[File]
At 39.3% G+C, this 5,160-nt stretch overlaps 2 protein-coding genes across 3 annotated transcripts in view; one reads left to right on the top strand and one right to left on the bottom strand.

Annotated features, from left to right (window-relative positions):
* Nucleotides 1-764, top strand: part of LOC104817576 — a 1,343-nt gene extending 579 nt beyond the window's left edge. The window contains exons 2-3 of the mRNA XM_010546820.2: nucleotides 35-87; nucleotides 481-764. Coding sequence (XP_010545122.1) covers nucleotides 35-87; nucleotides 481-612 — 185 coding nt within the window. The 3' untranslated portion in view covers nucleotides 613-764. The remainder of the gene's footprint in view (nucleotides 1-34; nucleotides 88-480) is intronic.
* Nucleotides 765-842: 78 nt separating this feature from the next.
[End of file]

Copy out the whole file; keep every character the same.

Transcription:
At 39.3% G+C, this 5,160-nt stretch overlaps 2 protein-coding genes across 3 annotated transcripts in view; one reads left to right on the top strand and one right to left on the bottom strand.

Annotated features, from left to right (window-relative positions):
* Nucleotides 1-764, top strand: part of LOC104817576 — a 1,343-nt gene extending 579 nt beyond the window's left edge. The window contains exons 2-3 of the mRNA XM_010546820.2: nucleotides 35-87; nucleotides 481-764. Coding sequence (XP_010545122.1) covers nucleotides 35-87; nucleotides 481-612 — 185 coding nt within the window. The 3' untranslated portion in view covers nucleotides 613-764. The remainder of the gene's footprint in view (nucleotides 1-34; nucleotides 88-480) is intronic.
* Nucleotides 765-842: 78 nt separating this feature from the next.